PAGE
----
The Swedish co-founder of Bitcoin.com has sold all his bitcoins

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by Tom Turula, Business Insider:

Emil Oldenburg, the CTO and co-founder of bitcoin.com has spent the past three years in Tokyo. Oldenburg is also the co-founder of Safello, a Swedish bitcoin exchange.

  • Bitcoin is “as good as useless” and has no future as a tradeable currency says Emil Oldenburg, the co-founder and CTO of bitcoin.com, one of the world’s largest bitcoin websites.
  • Oldenburg has sold his bitcoins and believes others will do the same when they realize how illiquid the market is.
  • He says bitcoin’s drawbacks are high fees and transaction lead times – a heated topic of discussion in the community today – and resistance to change from people running the old bitcoin network.
  • Oldenburg believes there’s a brighter future for Bitcoin Cash, a spinoff currency of bitcoin that is now being actively promoted by bitcoin.com.

Bitcoin.com is one of the world’s largest bitcoin sites, having grown its profile this year thanks to the remarkable price surge of the cryptocurrency. But its cofounder and CTO, Emil Oldenburg, a Swedish native, is extremely skeptical when it comes to bitcoin’s future.

“I would say an investment in bitcoin is right now the riskiest investment you can make. There’s an extremely high risk,” he says in an interview with Swedish tech site Breakit.

Although Oldenburg is far from the first to criticize the cryptocurrency’s viability as an investment asset, his position as an industry insider does stand out – even as he migrates to its spinoff, bitcoin cash (BCH).

“I have in fact sold all my bitcoins recently and switched to bitcoin cash,” he says, referring to the currency that split from bitcoin in August and recently overtook Ethereum as the world’s second-largest cryptocurrency. Bitcoin Cash has also gained the strong support of Oldenburg’s co-founder, Roger Ver.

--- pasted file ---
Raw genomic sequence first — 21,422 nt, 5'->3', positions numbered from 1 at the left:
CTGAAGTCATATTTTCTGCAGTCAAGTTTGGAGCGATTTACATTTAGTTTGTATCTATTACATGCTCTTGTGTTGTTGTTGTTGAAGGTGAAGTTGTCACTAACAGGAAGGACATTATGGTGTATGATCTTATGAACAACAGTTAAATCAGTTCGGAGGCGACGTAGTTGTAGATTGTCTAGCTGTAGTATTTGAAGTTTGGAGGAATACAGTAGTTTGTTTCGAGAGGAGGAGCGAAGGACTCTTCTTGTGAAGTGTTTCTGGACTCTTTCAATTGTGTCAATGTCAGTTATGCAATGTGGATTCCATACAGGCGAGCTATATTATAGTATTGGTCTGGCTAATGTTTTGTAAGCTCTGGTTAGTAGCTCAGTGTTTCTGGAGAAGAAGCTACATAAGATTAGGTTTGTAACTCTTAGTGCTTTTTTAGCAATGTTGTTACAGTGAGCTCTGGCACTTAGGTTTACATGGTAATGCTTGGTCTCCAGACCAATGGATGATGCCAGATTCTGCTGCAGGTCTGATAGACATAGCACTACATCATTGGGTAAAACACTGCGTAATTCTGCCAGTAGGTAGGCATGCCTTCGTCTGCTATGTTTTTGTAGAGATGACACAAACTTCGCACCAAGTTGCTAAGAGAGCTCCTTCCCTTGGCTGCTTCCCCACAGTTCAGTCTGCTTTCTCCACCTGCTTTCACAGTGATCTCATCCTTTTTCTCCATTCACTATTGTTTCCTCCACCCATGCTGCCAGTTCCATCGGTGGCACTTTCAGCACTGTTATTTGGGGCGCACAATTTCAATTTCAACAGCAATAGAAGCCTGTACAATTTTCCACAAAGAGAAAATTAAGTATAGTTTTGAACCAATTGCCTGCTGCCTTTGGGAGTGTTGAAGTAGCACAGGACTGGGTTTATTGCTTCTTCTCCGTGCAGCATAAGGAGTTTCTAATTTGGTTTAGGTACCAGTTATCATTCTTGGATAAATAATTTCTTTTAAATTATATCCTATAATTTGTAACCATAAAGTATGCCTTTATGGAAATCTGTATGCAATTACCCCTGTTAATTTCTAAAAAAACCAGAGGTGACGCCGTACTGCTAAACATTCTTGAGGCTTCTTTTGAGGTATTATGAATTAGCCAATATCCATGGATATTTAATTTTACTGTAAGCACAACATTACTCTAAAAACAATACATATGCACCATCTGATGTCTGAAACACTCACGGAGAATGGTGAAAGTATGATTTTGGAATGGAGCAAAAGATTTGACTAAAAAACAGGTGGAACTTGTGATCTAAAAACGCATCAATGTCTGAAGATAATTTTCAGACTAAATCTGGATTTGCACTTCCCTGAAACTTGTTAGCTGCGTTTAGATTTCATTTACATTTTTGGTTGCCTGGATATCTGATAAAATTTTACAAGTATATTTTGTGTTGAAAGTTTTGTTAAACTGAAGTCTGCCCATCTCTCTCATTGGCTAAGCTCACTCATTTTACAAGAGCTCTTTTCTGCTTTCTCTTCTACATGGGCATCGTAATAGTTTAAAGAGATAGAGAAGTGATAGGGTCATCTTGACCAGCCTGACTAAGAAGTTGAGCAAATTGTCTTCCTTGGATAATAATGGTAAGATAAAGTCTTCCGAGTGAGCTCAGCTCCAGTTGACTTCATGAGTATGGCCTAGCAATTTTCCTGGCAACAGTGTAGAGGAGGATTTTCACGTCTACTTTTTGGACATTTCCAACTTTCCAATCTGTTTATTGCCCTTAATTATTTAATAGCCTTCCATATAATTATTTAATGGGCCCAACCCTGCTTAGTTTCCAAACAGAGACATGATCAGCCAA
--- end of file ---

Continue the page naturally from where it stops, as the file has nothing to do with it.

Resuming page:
Oldenburg’s big problem with bitcoin is high transaction costs and lead times. Indeed, by some counts, bitcoin transaction fees are doubling every three months, and it now takes on average 4,5 hours to confirm a bitcoin transaction. Ars Technica reported that fees reached $26 per trade recently.

“When people realize how bitcoin works, they will start to sell”

While buying, selling or trading bitcoin is not an issue today, Oldenburg says, problems surface when bitcoin transactions are recorded on the blockchain, the digital ledger that records each transaction.

There’s only a limited amount of transactions per second you can make in the bitcoin network, which in part depends on the “block size” of the memory that store the transactions on the blockchain. This bottleneck makes for a highly risky and illiquid cryptocurrency, Oldenburg says, adding that “the old bitcoin network is as good as unusable.”

The reason why bitcoin holders haven’t understood these risks, according to Oldenburg, is because most have so far only bought the cryptocurrency – but never sold or traded with them.

“As soon as people realize that this is how it works, they will start to sell,” he says to Breakit.

As the chart below shows, the lead times and fees associated with bitcoin transactions seem only to be increasing as new investors crowd the market in chase of quick returns.

shows a seven-day average of the total number of minutes it takes to conduct a bitcoin transaction, since May 2016. In short, the average transaction time has been rising with the price of bitcoin. Blockchain Luxembourg SARL Even though these “up to 12-hour transaction lead times” (when moving bitcoin to and from exchanges) could be adressed, Oldenburg sees no signs of change, because the currency is purportedly being run by the ”old” bitcoin network, the members of which he calls “fanatical bitcoin talibans”.

”[They] want things this way. They see bitcoin as a digital gold and a technical experiment, as opposed to something you can actually use.”

“Bitcoin Cash is the future” In a move that could be considered ironic, Oldenburg says bitcoin.com is distancing itself from bitcoin (BCT) and has even stopped developing services around it – to mostly focus on bitcoin cash (BCH).

“It only costs $0,012 [BI Nordic: 10 Swedish “öre”, the centesimal subdivision of krona] to send a [Bitcoin Cash transaction] and there are no lead times. The only drawback is that you need larger hard drives, but that’s not a problem for most people,” Oldenburg says to Breakit.

Oldenburg says the bigger “block size” limit of Bitcoin Cash, currently at 8Mb – as opposed to bitcoin’s 1Mb – leads to lower transaction fees and a safer, more liquid investment.

All in all, he doesn’t believe bitcoin will be the currency for everyday use the world has been hoping for.

“Not as long as the network is run by this group of people [in the old bitcoin network]. The solutions will be found in bitcoin cash, that’s where I see a future.”

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